Fifteen years on, the Afghanistan war still rumbles
This month marks the 15th anniversary of the longest war in American history that continues to rage in Afghanistan, casting a shadow over that country’s future and highlighting the failure of Barack Obama’s strategy to wind down the conflict. Yet the war attracts little international attention, except when a major militant attack occurs.
The situation in Afghanistan is worse than at any time since 2001, when the American invasion ousted the Taliban from power, forcing them to set up their command-and-control structure in neighbouring Pakistan.
Today, the resurgent Taliban hold more Afghan territory than before, the civilian toll is at a record high, and Afghan military casualties are rising to a level that US commanders warn is unsustainable. From sanctuaries in Pakistan and from the Afghan areas they hold, the militants are carrying out increasingly daring attacks, including targets in the capital Kabul, as illustrated by the recent strike on the American University of Afghanistan.
In declaring war in Afghanistan on September 21, 2001, George W Bush explained why the September 11 attacks were a turning point for America: “Americans have known wars – but for the past 136 years, they have been wars on foreign soil, except for one Sunday in 1941 [Pearl Harbor]. Americans have known the casualties of war – but not at the centre of a great city on a peaceful morning. Americans have known surprise attacks, but never before on thousands of civilians. All of this was brought upon us in a single day …”
Yet before he could accomplish his war objectives in Afghanistan, Mr Bush invaded and occupied Iraq in 2003, one of the greatest military misadventures in modern history.
Mr Obama came to office with the pledge to end the Bush-era wars in Afghanistan and Iraq. In Iraq, he did so, only to start a new one in the Syria-Iraq belt.
In Afghanistan, Mr Obama thought he could end the war simply by declaring it over. This is what he did in December 2014, when he famously declared that the war “is coming to a responsible conclusion”.
But the Afghan Taliban had little interest in peace, despite Washington allowing them to set up a de facto diplomatic mission in Qatar, and then trading five senior Taliban leaders jailed at Guantanamo Bay for a captured US army sergeant.
As a result, Mr Obama has had to repeatedly change his plans in Afghanistan. Just two months ago, he decided to keep 8,400 troops in Afghanistan and leave any withdrawal decision to his successor. Some 26,000 American military contractors also remain in Afghanistan.
Why is the US still stuck in the war? In large part, it is because it has fought the war on just one side of the Afghanistan-Pakistan divide and been reluctant to go after the Pakistan-based sanctuaries of the Afghan Taliban and its affiliate, the Haqqani network.
The US assassination of Afghan Taliban chief Mullah Akhtar Mansour in May by a drone strike inside Pakistani territory was a rare exception – a one-off decapitation attack that did little to change the military realities on the ground.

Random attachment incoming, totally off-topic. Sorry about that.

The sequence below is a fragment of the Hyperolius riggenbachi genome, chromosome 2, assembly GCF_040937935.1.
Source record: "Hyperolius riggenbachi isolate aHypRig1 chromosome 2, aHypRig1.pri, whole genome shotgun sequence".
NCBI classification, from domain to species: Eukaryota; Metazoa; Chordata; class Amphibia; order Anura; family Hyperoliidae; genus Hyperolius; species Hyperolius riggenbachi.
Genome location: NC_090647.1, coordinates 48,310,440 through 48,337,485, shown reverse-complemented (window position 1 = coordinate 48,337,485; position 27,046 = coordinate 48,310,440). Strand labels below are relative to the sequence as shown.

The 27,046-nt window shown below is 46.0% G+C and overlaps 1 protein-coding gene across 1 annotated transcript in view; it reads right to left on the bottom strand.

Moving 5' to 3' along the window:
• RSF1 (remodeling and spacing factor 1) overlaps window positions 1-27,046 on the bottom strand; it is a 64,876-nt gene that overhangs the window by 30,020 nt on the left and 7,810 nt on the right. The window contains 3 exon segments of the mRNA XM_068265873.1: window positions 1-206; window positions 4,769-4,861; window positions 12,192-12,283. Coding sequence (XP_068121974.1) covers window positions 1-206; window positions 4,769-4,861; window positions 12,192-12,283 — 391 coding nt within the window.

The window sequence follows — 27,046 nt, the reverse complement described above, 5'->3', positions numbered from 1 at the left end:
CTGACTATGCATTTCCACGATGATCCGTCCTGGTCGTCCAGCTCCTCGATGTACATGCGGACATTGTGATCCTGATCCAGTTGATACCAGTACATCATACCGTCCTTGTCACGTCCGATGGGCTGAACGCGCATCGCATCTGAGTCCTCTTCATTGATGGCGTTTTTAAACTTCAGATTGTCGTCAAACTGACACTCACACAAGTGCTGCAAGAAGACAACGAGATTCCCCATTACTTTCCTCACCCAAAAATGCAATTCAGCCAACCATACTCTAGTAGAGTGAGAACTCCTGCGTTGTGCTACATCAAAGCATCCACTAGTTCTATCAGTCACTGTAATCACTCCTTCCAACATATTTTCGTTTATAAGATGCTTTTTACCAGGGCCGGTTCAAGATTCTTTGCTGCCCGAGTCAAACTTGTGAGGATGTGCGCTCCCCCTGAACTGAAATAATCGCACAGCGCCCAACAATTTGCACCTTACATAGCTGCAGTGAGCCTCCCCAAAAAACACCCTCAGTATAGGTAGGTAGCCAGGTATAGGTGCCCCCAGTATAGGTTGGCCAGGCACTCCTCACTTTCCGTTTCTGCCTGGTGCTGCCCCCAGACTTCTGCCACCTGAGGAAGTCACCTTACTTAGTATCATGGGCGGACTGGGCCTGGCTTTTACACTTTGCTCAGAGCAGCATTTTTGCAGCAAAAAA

Research shows that militant groups are generally resilient to the loss of a top leader, unless their cross-border sanctuaries are systematically targeted. No counter-terrorism campaign has ever succeeded when the militants have enjoyed cross-border havens.
Although Mr Obama hailed Mansour’s killing as “an important milestone”, it cast an unflattering light on US policy: America took nearly 15 years to carry out its first drone strike in Pakistan’s sprawling Balochistan province, the seat of the Afghan Taliban’s command-and-control structure.
To preserve the option of reaching a bargain with the Afghan Taliban, the US has concentrated its drone strikes in Pakistan’s Waziristan region over the years, often targeting the Pakistani Taliban – the Pakistani military’s nemesis. This has allowed the Afghan Taliban leadership, with the Pakistani military’s acquiescence, to stay ensconced in Balochistan.
Tellingly, the US has not designated the Afghan Taliban as a terrorist organisation.
The Obama administration indeed has engaged in semantic juggling to explain why the group is missing from the US list of foreign terrorist organisations. In truth, it is willing to accommodate the Taliban in a power-sharing arrangement in Afghanistan. It assassinated Mansour because he defiantly refused to revive peace negotiations.
For almost eight years, Mr Obama has pursued the same Afghanistan-related strategy, changing just the tactics. His strategy essentially has sought to use inducements to prod the Pakistani military and its rogue Inter-Services Intelligence agency to go after the Haqqani network and get the Afghan Taliban to agree to a peace deal. The inducements have ranged from annual aid to the supply of lethal weapons.
However, the carrot-without-stick approach has only allowed the Pakistani military to run with the hare and hunt with the hounds.
Mr Obama’s successor will have to make some difficult choices on Afghanistan. To do so, they will have to face up to a stark truth: the war in Afghanistan can only be won in Pakistan. With the Afghan government’s hold on many districts looking increasingly tenuous, the next US president, however, will not have the time to experiment.
Brahma Chellaney is a geostrategist and author